X-726-0000, Extended UDMA

  • Increased flexibility
  • Enhanced fracture toughness

Esstech is constantly striving to provide customers with the most up-to-date and novel materials.  Contact us if you would like to discuss a certain material or to hear what we have in development.

* NTP-CERHR Monograph on the Potential Human Reproductive and Developmental Effects of Bisphenol A.  National Toxicology Program, U.S. Department of Health and Human Services.  NIH Publication No. 08-5994, September 2008.


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BisGMA:TEGDMA:UDMA Composites Present Optimal Conversion and Mechanical Properties.

Friday, May 21st, 2010
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Bis-GMA  co-polymerizations: Influence on conversion, flexural properties, fracture toughness and susceptibility to ethanol degradation of experimental composites

Carmem S. Pfeifer, Laura R. Silva, Yoshio Kawano, Roberto R. Braga

Dental Materials Volume 25, Issue 9, Pages 1136-1141 (September 2009)

Objectives

The aim of this study was to evaluate the influence of monomer content on fracture toughness (KIc) before and after ethanol solution storage, flexural properties and degree of conversion (DC) of bisphenol A glycidyl methacrylate (Bis-GMA) co-polymers.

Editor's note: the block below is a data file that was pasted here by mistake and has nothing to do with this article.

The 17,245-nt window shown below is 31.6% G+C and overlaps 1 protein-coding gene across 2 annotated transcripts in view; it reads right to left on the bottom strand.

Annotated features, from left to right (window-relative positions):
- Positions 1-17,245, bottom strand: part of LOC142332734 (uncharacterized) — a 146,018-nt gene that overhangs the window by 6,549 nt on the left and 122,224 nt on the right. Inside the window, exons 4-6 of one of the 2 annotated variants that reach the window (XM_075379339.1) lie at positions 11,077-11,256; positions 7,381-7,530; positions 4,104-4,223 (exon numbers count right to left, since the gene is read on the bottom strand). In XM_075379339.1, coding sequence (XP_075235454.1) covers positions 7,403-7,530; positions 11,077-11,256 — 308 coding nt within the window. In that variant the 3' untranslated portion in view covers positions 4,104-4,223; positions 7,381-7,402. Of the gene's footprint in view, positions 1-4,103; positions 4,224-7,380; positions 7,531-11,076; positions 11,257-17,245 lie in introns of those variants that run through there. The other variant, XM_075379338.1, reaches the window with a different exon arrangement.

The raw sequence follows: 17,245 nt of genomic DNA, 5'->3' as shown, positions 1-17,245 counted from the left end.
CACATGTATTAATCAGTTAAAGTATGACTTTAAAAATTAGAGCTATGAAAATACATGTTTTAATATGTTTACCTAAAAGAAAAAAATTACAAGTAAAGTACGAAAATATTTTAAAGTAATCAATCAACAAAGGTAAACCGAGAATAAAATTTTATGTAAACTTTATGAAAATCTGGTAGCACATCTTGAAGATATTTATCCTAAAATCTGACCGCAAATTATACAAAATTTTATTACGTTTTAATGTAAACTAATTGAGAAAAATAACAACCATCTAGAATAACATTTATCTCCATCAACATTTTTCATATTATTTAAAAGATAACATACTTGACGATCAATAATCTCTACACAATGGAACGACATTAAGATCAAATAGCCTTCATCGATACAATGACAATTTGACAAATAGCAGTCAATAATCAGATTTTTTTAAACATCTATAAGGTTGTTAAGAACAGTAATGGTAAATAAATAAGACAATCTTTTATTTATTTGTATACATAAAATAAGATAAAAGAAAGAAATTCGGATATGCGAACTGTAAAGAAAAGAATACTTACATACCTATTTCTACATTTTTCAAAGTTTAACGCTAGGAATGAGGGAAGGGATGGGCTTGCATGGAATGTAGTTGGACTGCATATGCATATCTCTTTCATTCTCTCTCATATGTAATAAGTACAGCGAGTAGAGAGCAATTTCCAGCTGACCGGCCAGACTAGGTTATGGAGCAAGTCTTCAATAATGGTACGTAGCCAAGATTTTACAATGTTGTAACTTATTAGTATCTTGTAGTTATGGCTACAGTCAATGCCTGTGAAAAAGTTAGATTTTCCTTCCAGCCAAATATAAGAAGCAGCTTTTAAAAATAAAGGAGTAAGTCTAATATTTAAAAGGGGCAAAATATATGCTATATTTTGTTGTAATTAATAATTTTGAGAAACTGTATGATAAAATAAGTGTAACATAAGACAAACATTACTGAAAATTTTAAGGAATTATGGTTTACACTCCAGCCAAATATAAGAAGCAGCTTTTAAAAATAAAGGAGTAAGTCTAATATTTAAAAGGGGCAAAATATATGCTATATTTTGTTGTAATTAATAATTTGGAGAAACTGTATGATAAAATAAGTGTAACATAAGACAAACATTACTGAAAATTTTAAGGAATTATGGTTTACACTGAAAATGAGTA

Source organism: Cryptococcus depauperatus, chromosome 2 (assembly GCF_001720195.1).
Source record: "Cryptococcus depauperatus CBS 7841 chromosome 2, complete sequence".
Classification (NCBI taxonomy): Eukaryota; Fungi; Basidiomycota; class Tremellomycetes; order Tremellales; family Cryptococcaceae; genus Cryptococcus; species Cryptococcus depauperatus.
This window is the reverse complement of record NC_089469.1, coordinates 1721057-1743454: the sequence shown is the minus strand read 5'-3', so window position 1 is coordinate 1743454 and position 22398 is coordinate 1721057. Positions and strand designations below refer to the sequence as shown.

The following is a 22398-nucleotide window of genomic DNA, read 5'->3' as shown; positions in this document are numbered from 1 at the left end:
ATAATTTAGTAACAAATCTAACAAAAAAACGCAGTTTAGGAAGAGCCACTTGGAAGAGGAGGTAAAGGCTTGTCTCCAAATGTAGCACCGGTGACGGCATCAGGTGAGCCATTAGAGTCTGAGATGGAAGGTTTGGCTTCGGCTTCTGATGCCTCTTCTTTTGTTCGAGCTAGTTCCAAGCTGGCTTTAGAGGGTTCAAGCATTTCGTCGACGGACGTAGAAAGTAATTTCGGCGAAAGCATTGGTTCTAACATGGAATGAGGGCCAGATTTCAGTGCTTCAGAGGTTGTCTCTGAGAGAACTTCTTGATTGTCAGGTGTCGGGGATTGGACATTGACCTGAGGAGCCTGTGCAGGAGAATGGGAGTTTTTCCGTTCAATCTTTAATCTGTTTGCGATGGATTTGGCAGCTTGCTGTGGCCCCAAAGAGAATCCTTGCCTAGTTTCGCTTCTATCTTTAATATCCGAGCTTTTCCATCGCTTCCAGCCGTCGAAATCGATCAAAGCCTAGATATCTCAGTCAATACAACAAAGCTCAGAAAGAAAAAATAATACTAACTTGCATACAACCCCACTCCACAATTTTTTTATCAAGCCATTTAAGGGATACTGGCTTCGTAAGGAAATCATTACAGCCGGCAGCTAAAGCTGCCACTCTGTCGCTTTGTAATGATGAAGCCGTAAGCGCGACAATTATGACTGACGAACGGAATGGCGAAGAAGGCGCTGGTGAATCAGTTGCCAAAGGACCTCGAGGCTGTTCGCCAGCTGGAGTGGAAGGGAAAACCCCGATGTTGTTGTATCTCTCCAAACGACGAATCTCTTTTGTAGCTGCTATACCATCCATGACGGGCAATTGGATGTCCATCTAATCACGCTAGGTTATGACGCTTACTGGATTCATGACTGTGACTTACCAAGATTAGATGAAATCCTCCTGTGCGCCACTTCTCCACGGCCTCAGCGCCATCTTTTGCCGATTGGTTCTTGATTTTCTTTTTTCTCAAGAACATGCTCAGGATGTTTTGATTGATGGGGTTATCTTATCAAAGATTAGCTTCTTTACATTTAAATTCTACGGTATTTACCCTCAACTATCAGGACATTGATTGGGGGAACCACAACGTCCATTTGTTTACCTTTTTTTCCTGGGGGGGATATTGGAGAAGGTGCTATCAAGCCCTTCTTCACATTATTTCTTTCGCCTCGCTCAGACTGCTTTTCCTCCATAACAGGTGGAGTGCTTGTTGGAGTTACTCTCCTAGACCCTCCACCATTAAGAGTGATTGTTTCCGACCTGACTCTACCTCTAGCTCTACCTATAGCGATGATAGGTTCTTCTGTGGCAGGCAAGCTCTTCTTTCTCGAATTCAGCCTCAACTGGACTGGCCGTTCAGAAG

Methods

Five formulations were tested, containing Bis-GMA (B) combined with TEGDMA (T), UDMA (U) or Bis-EMA (E), as follows (in mol%): 30B:70T; 30B:35T:35U; 30B:70U; 30B:35T:35E; 30B:70E. Bimodal filler was introduced at 80wt%. Single-edge notched beams for fracture toughness (FT, 25mm×5mm×2.5mm, a/w=0.5, n=20) and 10mm×2mm×1mm beams for flexural strength (FS) and modulus (FM) determination (10mm×2mm×1mm, n=10) were built and then stored in distilled water for 24h at 37°C. All FS/FM beams and half of the FT specimens were immediately submitted to three-point bending test. The remaining FT specimens were stored in a 75%ethanol/25%water (v/v) solution for 3 months prior to testing. DC was determined with FT-Raman spectroscopy in fragments of both FT and FS/FM specimens at 24h. Data were submitted to one-way ANOVA/Tukey test (α=5%).

Results

The 30B:70T composite presented the highest KIc value (in MPam1/2) at 24h (1.3±0.4), statistically similar to 30B:35T:35U and 30B:70U, while 30B:70E presented the lowest value (0.5±0.1). After ethanol storage, reductions in KIc ranged from 33 to 72%. The 30B:70E material presented the lowest reduction in FT and 30B:70U, the highest. DC was similar among groups (69–73%), except for 30B:70U (52±4%, p<0.001). 30B:70U and 30B:35T:35U presented the highest FS (125±21 and 122±14MPa, respectively), statistically different from 30B:70T or 30B:70E (92±20 and 94±16MPa, respectively). Composites containing UDMA or Bis-EMA associated with Bis-GMA presented similar FM, statistically lower than 30B:35T:35U.

Significance

Composites formulated with Bis-GMA:TEGDMA:UDMA presented the best compromise between conversion and mechanical properties.

This version was accepted March 23, 2009.

Link, http://www.demajournal.com/article/S0109-5641%2809%2900162-6/abstract